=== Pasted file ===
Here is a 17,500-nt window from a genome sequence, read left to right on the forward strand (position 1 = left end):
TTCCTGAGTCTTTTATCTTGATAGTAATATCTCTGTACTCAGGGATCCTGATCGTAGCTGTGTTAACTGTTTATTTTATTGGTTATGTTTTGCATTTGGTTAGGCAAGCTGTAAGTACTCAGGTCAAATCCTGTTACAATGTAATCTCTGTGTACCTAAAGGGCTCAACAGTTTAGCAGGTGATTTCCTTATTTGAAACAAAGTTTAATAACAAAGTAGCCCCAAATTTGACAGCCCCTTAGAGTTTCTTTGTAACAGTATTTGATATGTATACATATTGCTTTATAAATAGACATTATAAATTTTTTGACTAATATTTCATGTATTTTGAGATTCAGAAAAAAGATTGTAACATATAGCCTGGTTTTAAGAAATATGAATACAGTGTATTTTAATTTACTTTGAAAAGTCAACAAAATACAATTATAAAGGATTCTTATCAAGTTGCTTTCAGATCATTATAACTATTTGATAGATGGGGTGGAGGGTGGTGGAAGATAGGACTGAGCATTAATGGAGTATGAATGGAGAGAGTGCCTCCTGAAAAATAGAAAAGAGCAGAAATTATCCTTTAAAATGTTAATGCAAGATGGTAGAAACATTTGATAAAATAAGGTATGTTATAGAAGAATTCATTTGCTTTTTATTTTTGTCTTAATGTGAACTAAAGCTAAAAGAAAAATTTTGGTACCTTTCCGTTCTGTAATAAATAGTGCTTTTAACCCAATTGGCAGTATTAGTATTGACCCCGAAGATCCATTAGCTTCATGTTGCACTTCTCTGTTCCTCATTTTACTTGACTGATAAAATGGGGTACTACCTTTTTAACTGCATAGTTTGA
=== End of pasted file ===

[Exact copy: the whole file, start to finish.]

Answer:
Here is a 17,500-nt window from a genome sequence, read left to right on the forward strand (position 1 = left end):
TTCCTGAGTCTTTTATCTTGATAGTAATATCTCTGTACTCAGGGATCCTGATCGTAGCTGTGTTAACTGTTTATTTTATTGGTTATGTTTTGCATTTGGTTAGGCAAGCTGTAAGTACTCAGGTCAAATCCTGTTACAATGTAATCTCTGTGTACCTAAAGGGCTCAACAGTTTAGCAGGTGATTTCCTTATTTGAAACAAAGTTTAATAACAAAGTAGCCCCAAATTTGACAGCCCCTTAGAGTTTCTTTGTAACAGTATTTGATATGTATACATATTGCTTTATAAATAGACATTATAAATTTTTTGACTAATATTTCATGTATTTTGAGATTCAGAAAAAAGATTGTAACATATAGCCTGGTTTTAAGAAATATGAATACAGTGTATTTTAATTTACTTTGAAAAGTCAACAAAATACAATTATAAAGGATTCTTATCAAGTTGCTTTCAGATCATTATAACTATTTGATAGATGGGGTGGAGGGTGGTGGAAGATAGGACTGAGCATTAATGGAGTATGAATGGAGAGAGTGCCTCCTGAAAAATAGAAAAGAGCAGAAATTATCCTTTAAAATGTTAATGCAAGATGGTAGAAACATTTGATAAAATAAGGTATGTTATAGAAGAATTCATTTGCTTTTTATTTTTGTCTTAATGTGAACTAAAGCTAAAAGAAAAATTTTGGTACCTTTCCGTTCTGTAATAAATAGTGCTTTTAACCCAATTGGCAGTATTAGTATTGACCCCGAAGATCCATTAGCTTCATGTTGCACTTCTCTGTTCCTCATTTTACTTGACTGATAAAATGGGGTACTACCTTTTTAACTGCATAGTTTGA